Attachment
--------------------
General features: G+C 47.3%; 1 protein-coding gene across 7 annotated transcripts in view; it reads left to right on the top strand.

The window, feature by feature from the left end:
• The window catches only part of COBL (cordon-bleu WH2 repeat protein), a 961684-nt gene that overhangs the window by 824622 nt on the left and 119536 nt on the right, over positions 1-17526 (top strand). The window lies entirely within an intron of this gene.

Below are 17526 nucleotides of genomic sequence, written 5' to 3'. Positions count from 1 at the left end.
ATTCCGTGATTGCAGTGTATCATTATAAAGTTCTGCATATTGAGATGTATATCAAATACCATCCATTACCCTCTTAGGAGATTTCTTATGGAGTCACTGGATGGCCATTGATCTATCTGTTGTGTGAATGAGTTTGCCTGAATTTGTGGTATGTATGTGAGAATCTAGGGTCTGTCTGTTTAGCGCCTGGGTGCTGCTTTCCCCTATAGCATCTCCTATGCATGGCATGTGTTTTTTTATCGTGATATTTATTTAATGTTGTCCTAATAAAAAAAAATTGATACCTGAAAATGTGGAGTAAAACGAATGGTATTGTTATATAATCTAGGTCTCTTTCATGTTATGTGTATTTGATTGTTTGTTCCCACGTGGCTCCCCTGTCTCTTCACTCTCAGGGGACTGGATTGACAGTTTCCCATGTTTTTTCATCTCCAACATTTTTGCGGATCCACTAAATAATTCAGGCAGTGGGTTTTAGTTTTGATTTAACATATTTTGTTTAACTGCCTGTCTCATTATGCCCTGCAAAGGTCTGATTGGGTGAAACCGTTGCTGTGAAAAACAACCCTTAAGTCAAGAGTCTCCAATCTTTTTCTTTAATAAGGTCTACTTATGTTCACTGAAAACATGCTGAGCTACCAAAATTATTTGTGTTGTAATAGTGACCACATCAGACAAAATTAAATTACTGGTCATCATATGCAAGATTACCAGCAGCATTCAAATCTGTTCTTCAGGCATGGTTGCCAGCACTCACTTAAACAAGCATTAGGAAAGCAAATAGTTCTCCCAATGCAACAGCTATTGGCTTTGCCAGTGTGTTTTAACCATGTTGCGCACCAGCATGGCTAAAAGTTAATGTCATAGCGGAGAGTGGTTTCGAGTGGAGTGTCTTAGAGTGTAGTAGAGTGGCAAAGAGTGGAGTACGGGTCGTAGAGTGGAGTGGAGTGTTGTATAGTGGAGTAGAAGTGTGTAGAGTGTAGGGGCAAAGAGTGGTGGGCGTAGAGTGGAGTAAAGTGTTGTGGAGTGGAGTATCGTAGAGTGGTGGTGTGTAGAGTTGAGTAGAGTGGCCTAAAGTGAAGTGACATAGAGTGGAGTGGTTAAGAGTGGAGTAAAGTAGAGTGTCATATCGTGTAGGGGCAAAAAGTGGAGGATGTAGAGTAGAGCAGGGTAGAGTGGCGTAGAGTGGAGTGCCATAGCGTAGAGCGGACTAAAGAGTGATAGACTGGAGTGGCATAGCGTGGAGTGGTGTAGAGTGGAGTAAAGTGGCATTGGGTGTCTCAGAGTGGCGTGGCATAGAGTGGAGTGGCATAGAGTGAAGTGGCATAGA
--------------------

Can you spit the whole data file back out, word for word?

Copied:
General features: G+C 47.3%; 1 protein-coding gene across 7 annotated transcripts in view; it reads left to right on the top strand.

The window, feature by feature from the left end:
• The window catches only part of COBL (cordon-bleu WH2 repeat protein), a 961684-nt gene that overhangs the window by 824622 nt on the left and 119536 nt on the right, over positions 1-17526 (top strand). The window lies entirely within an intron of this gene.

Below are 17526 nucleotides of genomic sequence, written 5' to 3'. Positions count from 1 at the left end.
ATTCCGTGATTGCAGTGTATCATTATAAAGTTCTGCATATTGAGATGTATATCAAATACCATCCATTACCCTCTTAGGAGATTTCTTATGGAGTCACTGGATGGCCATTGATCTATCTGTTGTGTGAATGAGTTTGCCTGAATTTGTGGTATGTATGTGAGAATCTAGGGTCTGTCTGTTTAGCGCCTGGGTGCTGCTTTCCCCTATAGCATCTCCTATGCATGGCATGTGTTTTTTTATCGTGATATTTATTTAATGTTGTCCTAATAAAAAAAAATTGATACCTGAAAATGTGGAGTAAAACGAATGGTATTGTTATATAATCTAGGTCTCTTTCATGTTATGTGTATTTGATTGTTTGTTCCCACGTGGCTCCCCTGTCTCTTCACTCTCAGGGGACTGGATTGACAGTTTCCCATGTTTTTTCATCTCCAACATTTTTGCGGATCCACTAAATAATTCAGGCAGTGGGTTTTAGTTTTGATTTAACATATTTTGTTTAACTGCCTGTCTCATTATGCCCTGCAAAGGTCTGATTGGGTGAAACCGTTGCTGTGAAAAACAACCCTTAAGTCAAGAGTCTCCAATCTTTTTCTTTAATAAGGTCTACTTATGTTCACTGAAAACATGCTGAGCTACCAAAATTATTTGTGTTGTAATAGTGACCACATCAGACAAAATTAAATTACTGGTCATCATATGCAAGATTACCAGCAGCATTCAAATCTGTTCTTCAGGCATGGTTGCCAGCACTCACTTAAACAAGCATTAGGAAAGCAAATAGTTCTCCCAATGCAACAGCTATTGGCTTTGCCAGTGTGTTTTAACCATGTTGCGCACCAGCATGGCTAAAAGTTAATGTCATAGCGGAGAGTGGTTTCGAGTGGAGTGTCTTAGAGTGTAGTAGAGTGGCAAAGAGTGGAGTACGGGTCGTAGAGTGGAGTGGAGTGTTGTATAGTGGAGTAGAAGTGTGTAGAGTGTAGGGGCAAAGAGTGGTGGGCGTAGAGTGGAGTAAAGTGTTGTGGAGTGGAGTATCGTAGAGTGGTGGTGTGTAGAGTTGAGTAGAGTGGCCTAAAGTGAAGTGACATAGAGTGGAGTGGTTAAGAGTGGAGTAAAGTAGAGTGTCATATCGTGTAGGGGCAAAAAGTGGAGGATGTAGAGTAGAGCAGGGTAGAGTGGCGTAGAGTGGAGTGCCATAGCGTAGAGCGGACTAAAGAGTGATAGACTGGAGTGGCATAGCGTGGAGTGGTGTAGAGTGGAGTAAAGTGGCATTGGGTGTCTCAGAGTGGCGTGGCATAGAGTGGAGTGGCATAGAGTGAAGTGGCATAGA